Live Transatlantic Ethernet Broadcast Robotics – PRESS RELEASE
FOR IMMEDIATE RELEASE – PRESS RELEASE
The future of broadcast took a giant leap last recently with successful tests of live-action control of robotic cameras, from Kent, England, to Sao Paolo, Brazil, over the internet.
Mark Roberts Motion Control (MRMC), world leaders in robotics and motion control for the TV and film industry, were pleased to have the opportunity to use one their new high-speed pan tilt heads, the AFC-180S, at a major sporting event in Brazil on the 24th of November, while controlling the head remotely from a broadcast control centre in Kent – over ethernet with less than a fifth of a second delay.
MRMC have years of experience of designing and building state-of-the-art robotics, for everything from the latest blockbusters, like the current Oscar favourite “Gravity” (Sandra Bullock floated in space with the help of MRMC), to capturing the action and glory at the Olympics and Wimbledon.
The AFC-180S is their new, extremely compact pan tilt head with speeds of 180 degrees per second, and full HD slip-rings, capable of carrying 15kg payloads. Ideal for sports broadcasts. It controls the lens and powers the camera. On this occasion it was fitted with the newest Grass Valley LDX camera and a standard broadcast zoom lens, all controlled remotely via a single ethernet connection, with the operator sitting at a joystick control in England. Images were streamed back to the operator using a high speed internet link while feeding back the control signals to the head. The delays were minimal and allowed the operator to very easily control the camera without having to compensate heavily for lag.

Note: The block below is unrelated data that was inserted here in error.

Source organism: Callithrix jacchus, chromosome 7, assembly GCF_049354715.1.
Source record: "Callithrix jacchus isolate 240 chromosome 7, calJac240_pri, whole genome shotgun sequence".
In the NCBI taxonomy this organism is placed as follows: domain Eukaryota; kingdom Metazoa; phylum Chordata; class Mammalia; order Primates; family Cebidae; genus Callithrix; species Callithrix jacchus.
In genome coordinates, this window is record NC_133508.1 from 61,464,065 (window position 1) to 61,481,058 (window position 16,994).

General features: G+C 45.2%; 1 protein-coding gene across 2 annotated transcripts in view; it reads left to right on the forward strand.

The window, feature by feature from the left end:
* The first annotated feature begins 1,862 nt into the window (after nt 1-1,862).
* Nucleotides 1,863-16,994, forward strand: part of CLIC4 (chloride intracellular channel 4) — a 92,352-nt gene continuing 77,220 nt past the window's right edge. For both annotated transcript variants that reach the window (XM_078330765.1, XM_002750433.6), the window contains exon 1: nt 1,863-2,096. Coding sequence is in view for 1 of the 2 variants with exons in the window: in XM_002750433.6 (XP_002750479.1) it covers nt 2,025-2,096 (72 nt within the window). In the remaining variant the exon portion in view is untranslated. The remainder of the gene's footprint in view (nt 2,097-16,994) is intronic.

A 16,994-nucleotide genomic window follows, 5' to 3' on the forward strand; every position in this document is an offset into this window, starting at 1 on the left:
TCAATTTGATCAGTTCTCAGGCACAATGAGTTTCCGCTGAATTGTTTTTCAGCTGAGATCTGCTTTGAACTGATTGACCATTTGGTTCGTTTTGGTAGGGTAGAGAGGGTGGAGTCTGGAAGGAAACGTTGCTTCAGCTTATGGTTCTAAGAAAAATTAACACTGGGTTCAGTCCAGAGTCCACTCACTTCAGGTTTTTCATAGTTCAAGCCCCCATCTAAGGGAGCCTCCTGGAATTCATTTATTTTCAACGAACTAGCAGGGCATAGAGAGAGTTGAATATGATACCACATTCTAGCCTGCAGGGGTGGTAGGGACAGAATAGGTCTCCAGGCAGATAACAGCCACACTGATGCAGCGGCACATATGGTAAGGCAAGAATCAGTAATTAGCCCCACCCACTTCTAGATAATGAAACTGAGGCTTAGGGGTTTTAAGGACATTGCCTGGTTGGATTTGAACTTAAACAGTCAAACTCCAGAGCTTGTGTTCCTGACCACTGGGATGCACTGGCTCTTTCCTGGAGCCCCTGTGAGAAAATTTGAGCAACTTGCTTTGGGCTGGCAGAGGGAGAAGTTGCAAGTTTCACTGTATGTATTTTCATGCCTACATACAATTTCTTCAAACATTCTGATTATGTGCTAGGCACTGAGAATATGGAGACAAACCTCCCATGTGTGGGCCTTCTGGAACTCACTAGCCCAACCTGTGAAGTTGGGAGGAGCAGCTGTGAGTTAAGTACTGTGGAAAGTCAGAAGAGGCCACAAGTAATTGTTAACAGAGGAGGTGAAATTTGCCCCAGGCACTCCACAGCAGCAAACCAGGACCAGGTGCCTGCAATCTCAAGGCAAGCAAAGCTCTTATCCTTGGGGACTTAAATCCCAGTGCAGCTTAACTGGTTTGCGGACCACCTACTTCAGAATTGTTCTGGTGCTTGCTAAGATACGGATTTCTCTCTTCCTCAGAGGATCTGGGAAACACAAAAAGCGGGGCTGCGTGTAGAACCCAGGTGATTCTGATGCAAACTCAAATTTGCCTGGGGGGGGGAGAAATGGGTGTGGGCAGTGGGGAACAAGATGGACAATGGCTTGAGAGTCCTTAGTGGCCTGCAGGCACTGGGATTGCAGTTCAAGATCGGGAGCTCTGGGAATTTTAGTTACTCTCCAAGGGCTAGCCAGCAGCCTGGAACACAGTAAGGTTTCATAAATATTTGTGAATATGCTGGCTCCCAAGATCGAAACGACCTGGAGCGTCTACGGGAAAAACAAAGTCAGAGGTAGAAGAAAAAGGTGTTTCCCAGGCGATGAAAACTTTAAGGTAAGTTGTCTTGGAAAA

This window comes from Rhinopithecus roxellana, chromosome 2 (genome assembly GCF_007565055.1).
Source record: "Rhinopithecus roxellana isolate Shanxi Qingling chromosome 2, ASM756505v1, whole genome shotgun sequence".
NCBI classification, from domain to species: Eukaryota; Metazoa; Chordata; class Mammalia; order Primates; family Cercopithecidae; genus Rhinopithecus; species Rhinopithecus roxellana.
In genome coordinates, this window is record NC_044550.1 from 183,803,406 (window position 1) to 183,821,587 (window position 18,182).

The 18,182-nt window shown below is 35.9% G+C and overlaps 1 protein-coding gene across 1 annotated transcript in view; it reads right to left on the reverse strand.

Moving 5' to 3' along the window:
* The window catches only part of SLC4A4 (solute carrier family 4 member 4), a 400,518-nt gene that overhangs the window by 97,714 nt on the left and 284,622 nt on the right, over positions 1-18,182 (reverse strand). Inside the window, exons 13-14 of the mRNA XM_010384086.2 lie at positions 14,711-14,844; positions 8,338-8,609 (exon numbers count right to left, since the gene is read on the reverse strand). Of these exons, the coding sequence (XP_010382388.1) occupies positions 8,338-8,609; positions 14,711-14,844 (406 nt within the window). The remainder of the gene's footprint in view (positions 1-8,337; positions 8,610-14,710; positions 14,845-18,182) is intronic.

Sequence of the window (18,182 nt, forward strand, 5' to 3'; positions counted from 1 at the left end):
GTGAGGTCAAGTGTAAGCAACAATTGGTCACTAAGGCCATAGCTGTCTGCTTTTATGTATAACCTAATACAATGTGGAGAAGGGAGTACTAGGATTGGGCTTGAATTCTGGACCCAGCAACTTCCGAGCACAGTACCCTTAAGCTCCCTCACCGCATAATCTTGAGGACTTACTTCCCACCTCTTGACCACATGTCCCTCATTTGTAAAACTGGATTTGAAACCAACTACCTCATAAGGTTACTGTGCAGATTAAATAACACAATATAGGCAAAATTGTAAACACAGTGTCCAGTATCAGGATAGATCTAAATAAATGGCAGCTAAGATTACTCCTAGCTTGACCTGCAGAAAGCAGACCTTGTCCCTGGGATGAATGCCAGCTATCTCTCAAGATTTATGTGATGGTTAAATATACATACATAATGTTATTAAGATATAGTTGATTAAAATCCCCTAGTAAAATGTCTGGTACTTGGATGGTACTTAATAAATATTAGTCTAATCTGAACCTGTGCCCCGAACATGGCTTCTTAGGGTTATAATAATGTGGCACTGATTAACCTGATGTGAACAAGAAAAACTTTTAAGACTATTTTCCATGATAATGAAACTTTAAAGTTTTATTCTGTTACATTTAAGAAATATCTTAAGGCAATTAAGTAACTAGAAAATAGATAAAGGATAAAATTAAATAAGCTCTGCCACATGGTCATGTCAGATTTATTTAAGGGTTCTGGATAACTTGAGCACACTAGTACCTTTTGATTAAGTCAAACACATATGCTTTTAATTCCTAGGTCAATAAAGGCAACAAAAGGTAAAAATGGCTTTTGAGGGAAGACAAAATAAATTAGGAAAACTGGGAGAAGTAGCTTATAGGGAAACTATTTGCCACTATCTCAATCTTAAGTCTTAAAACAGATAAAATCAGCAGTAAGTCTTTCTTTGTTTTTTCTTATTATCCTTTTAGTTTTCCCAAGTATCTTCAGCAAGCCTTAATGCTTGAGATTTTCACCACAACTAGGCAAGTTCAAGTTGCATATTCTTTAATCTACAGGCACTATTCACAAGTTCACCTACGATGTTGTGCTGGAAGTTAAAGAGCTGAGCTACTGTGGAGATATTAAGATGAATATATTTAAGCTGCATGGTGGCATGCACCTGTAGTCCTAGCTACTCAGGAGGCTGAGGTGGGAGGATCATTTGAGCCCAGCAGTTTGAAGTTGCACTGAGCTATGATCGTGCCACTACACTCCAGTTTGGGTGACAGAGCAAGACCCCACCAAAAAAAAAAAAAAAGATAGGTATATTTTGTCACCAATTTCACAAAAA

Assaff Rawner, Managing Director at MRMC said, “The future of outside broadcasting is rapidly heading towards a new model, where heads are setup just prior to events, or permanently installed at venues, and cameramen and operators can control their equipment, in any location in the world, without leaving the country, or even their office or armchair. Our robotics is key to making this possible, as well as the rapidly growing field of ethernet enabled cameras and the rapid spread of high speed internet. Together the field of OB will continue its rapid change in 2014”